Highlight the first column Years by clicking on it and then select it as the X-axis variable by clicking on the [X Axis] button or pressing <Alt> + <X>. The Years variable will be transferred to the Variables Selected list on the right. Finally, to display the graph simply click on [Finish]. If a variable is selected by mistake, or you wish to de-select a variable for some other reason, you can highlight the variable in the Variables Selected list and click on its corresponding [Select / Omit] button.
1.3.2. Excel Add-In Mode
Start Excel using the Unistat 6.5 for Excel icon. This will start Excel with a new top level menu option Unistat which contains the new UNISTAT menu items Graphics, Statistics 1, Statistics 2 and Unistat Tools and a new UNISTAT toolbar. Bioassay is an optional module.
When the data in Excel is ready for analysis, highlight the block of cells you wish to analyse. In order to transfer the highlighted block to UNISTAT properly, it should conform to a few rules.
2) Row 1 of the block may contain Column Labels or data.
3) Column 1 of the block may contain Row Labels or data.
In most cases, the program will detect automatically whether the first row of the block contains Column Labels or data. If there is an ambiguity, a dialogue will pop up and ask for clarification.
Statistics: Suppose you wish to construct a table for the columns in the highlighted block, displaying basic statistical information. Select Statistics 1 → Descriptive Statistics → Summary Statistics to display UNISTAT’s Summary Statistics Variable Selection Dialogue. A list on the left (the Variables Available list) will show the columns in the highlighted block as C1, C2,…, and their labels, if any. Highlight the columns to be analysed and then click on the [Variable] button. The selected columns will be transferred to the Variables Selected list on the right. Then click on [Next] to display the Output Options Dialogue. Here you can select the statistics you want to display in the table. Finally, click [Finish] to send the output to a new worksheet in Excel.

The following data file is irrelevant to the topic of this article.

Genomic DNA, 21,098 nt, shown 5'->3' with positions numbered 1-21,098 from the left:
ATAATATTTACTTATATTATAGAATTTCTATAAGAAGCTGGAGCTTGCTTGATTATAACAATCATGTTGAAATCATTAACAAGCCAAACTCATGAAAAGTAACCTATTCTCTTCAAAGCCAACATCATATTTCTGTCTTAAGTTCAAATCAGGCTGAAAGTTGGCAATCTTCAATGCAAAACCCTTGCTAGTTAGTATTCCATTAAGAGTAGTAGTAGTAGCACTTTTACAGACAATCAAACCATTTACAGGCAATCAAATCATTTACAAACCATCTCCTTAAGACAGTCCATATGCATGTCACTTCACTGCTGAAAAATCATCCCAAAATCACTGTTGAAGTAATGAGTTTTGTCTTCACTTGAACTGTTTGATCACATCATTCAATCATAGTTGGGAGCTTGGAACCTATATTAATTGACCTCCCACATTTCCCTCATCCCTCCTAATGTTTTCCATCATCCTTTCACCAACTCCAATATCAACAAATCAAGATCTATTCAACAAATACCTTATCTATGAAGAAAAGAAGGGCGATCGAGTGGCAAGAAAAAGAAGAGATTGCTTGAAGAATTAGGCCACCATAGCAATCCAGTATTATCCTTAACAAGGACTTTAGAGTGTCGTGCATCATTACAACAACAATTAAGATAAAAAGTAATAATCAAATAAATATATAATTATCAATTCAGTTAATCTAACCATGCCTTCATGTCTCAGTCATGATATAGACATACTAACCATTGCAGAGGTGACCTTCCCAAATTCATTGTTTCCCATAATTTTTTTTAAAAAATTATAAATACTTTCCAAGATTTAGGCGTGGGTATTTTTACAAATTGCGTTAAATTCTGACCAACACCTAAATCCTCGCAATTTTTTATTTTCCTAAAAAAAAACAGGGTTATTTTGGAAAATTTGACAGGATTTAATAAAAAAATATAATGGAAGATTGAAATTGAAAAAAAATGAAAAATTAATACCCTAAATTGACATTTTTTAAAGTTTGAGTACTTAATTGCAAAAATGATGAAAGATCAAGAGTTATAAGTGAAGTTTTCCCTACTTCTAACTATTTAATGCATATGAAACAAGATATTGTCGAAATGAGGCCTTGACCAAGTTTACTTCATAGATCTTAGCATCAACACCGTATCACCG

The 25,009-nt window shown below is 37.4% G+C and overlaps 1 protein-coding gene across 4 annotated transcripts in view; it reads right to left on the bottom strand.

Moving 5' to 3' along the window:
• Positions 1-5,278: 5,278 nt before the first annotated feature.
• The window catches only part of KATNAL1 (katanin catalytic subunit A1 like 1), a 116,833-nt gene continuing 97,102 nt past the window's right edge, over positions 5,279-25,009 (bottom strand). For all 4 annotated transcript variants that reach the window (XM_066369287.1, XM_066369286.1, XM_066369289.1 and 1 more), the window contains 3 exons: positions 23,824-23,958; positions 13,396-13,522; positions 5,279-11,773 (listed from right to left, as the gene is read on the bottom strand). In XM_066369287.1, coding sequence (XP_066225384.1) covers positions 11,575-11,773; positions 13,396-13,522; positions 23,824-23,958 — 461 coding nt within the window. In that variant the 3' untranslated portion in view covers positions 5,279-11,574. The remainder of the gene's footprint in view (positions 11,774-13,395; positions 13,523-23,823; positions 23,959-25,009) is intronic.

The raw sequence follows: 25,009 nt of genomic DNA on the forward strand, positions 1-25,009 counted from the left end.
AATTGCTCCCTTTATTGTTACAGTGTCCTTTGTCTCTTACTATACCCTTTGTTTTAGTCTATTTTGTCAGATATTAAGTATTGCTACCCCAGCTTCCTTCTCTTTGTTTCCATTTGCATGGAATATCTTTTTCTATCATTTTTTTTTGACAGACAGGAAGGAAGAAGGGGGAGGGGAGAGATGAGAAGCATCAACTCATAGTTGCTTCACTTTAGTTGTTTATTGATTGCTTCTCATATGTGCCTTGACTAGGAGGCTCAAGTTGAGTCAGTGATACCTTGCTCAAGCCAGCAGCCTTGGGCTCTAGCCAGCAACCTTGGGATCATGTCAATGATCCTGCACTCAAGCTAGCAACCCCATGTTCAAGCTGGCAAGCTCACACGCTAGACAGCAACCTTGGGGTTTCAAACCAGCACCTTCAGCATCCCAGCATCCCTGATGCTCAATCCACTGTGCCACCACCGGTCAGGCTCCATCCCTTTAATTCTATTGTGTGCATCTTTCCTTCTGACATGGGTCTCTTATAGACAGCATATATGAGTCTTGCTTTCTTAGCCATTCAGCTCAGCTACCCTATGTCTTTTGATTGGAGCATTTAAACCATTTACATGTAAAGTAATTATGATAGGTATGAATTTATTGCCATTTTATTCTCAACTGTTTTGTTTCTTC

Graphics: From UNISTAT menus select Graph → 2D Plots → X-Y Plots. If you did not disturb the highlighted data block in Excel data sheet, you will see the variables selected for the previous procedure still present in the Variables Selected list on the right. Clicking on [Finish], the graph will be displayed in UNISTAT Graphics Editor, where you can edit and customise it. When finished, click on the Excel button to send the graph to Excel. The top-left corner of the graphics object will be placed at the active cell of the active Excel sheet.
For further information see 2.2.0. Output Medium Toolbar and 2.2.3. Output to Excel. The Unistat Tools menu option provides access to UNISTAT setup options, macros, log file and example files (see 2.4. Tools).
1.3.3. Background Mode
It is possible to use UNISTAT from another application as a statistics and scientific graphics engine. By adding a few lines to the application (which can be in any language, including C++, VB, VBA) it is possible to start UNISTAT in the background mode, pass the data and instructions and receive results without any part of UNISTAT appearing on the screen.
A Developer’s Pack available from UNISTAT Ltd. contains a full description of all the calls and actions the developer needs to know.